Learn how to dry wood slices with this quick and easy method. Cracking is minimal, and no oven is required!
A few weeks back, my dad showed up with a chainsaw and cheerfully chopped up some tree branches that came down during a big storm.
I initially wanted to burn them… but then I saw some of the cute wood slice projects over on Pinterest, and decided turning them into free wood slices was the way to go instead.
Luckily, this process is pretty easy.
Drying out wood slices is actually really easy. All you need to do is grab some denatured alcohol, and allow the slices to soak for 24 hours for each inch of thickness. Take the slices out, and let them dry. Dry time varies based on slice thickness.
I cut my my slices to be between 1/2″ and 1″ thick. 24 hours of both soak time and dry time was plenty.
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- Denatured Alcohol
- Plastic Wrap
- Wood Log
How to Cut and Dry Wood Slices
Step 1: Cut the Slices
I used a miter saw to cut my slices, and full disclosure, this is not super safe. Miter saws are intended to be used with one side of the wood braced against the fence.
If your log is in any less than perfectly straight, this will be difficult. Try to use the straightest log you can in order to cut safely.
Avoid logs with knots on the edges. The knots make it hard to safely hold the log in place with your hand. Speaking from experience here. At one point, I lost my grip on the log, and it went flying. I was fine, minus a slightly bruised finger, but I figure it’s worth warning about.
Another option is to use a band saw to make the cuts. I haven’t tried this, so I can’t vouch for how safe it is, but if try it let me know how it goes!
Pro Tip: Only cut the wood slices when the wood is dry to the touch. Obviously, they might not be fully wood-dry, but if the bark is visibly wet, it tends to separate from the wood during cutting (at least mine did.)
I made the mistake of letting my wood sit out in the rain before I started…
Step 2: Soak in Denatured Alcohol
I started by pouring denatured alcohol into a 9×13 pan until it was about an inch and a half deep. This was enough to completely cover my slices, so I put rocks on top of the slices to hold them down in the pan.
The pan I used could typically fit between 6 and 8 slices at a time, so I did the slices in batches. I let them soak for 24 hours*, and then the next day would remove the slices and replace with new slices.
* I should note here that the soak time is based on the thickness of your slices. Aim for 24 hours per inch of thickness.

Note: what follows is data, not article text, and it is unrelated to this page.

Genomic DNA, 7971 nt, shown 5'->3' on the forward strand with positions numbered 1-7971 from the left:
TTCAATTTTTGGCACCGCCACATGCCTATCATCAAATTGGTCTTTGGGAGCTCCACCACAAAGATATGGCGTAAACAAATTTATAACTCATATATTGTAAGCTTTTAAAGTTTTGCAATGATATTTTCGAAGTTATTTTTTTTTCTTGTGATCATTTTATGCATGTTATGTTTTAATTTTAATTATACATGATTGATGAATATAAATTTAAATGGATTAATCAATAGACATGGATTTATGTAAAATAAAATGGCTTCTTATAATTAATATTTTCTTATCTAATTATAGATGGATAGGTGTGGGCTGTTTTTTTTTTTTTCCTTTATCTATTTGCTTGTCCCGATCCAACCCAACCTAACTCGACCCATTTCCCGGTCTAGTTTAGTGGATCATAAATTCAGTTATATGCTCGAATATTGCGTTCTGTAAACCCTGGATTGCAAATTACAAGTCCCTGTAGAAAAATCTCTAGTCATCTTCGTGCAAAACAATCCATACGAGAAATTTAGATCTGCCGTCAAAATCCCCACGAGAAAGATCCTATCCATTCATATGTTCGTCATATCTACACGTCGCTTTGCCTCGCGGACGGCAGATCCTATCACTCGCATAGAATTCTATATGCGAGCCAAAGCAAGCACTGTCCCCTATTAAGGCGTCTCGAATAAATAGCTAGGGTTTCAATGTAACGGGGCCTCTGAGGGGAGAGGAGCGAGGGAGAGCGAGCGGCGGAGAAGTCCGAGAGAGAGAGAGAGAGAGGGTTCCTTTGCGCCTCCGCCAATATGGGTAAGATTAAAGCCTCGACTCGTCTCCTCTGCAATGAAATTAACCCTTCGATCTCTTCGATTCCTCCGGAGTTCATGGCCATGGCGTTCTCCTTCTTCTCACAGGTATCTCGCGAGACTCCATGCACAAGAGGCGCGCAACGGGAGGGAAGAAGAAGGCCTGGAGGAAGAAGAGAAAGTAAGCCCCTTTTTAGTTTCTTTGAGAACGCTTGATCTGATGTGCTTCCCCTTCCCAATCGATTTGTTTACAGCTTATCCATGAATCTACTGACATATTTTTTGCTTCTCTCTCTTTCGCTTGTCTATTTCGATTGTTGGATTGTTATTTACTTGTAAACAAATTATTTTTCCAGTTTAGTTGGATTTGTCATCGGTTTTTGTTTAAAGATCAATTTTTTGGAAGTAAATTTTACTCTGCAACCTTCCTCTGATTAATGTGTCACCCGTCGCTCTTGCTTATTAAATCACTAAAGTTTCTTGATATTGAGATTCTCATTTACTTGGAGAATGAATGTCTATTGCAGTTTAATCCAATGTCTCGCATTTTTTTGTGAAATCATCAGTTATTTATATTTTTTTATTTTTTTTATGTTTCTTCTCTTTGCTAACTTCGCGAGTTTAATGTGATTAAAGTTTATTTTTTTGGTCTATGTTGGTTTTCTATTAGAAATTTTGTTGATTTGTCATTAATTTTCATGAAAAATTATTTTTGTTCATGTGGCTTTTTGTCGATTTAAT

I did not replace the denatured alcohol until there was only a little bit left in the pan. The process still works even if the wood pieces are not fully covered!
Because denatured alcohol evaporates really quickly, it’s important to cover the pan with plastic wrap when you’re done prepping it, lest the alcohol evaporate before it soaks into the slices!
Step 3: Remove and Let Slices Dry
I lifted the slices out of the denatured alcohol and placed them at an angle on a towel against a wall. That way, air could get to the back of the slice as well as the front to help the slice dry.
I let the slices dry for about 24 hours this way, before moving them over to the “dry slice” pile.
A quart of denatured alcohol costs around $4, while a full gallon is around $10. If you only have a few slices, a quart should be more than enough.
The logs and are hopefully free, so the denatured alcohol is the only consumable for this project!
Are there other ways to dry wood slices?
Yes. I’ve heard of drying them in the oven, which if you have a baking sheet might go faster than my method here. However, I’ve also read that slices dried in an oven have a larger tendency to crack, which is why I went with the denatured alcohol method.
You could also just wait a really long time. Wood dries out on its own eventually.
Do I have to dry out my wood, or can I just cut my slices and go on with my project?
Wet wood has a tendency to attract bugs, mold, and other icky things. And even wood that’s dry to the touch might not be dry on the inside. In short, I wouldn’t do a project without drying my slices first.
Do you have a video of this?
Drying out wood slices with denatured alcohol is a pretty hands off method, and I love how little effort it was on my part.
The slices look great, and I absolutely love the wreath I made with them (post coming soon!)
If you found this post handy, be sure to save it to Pinterest so you can find it again later!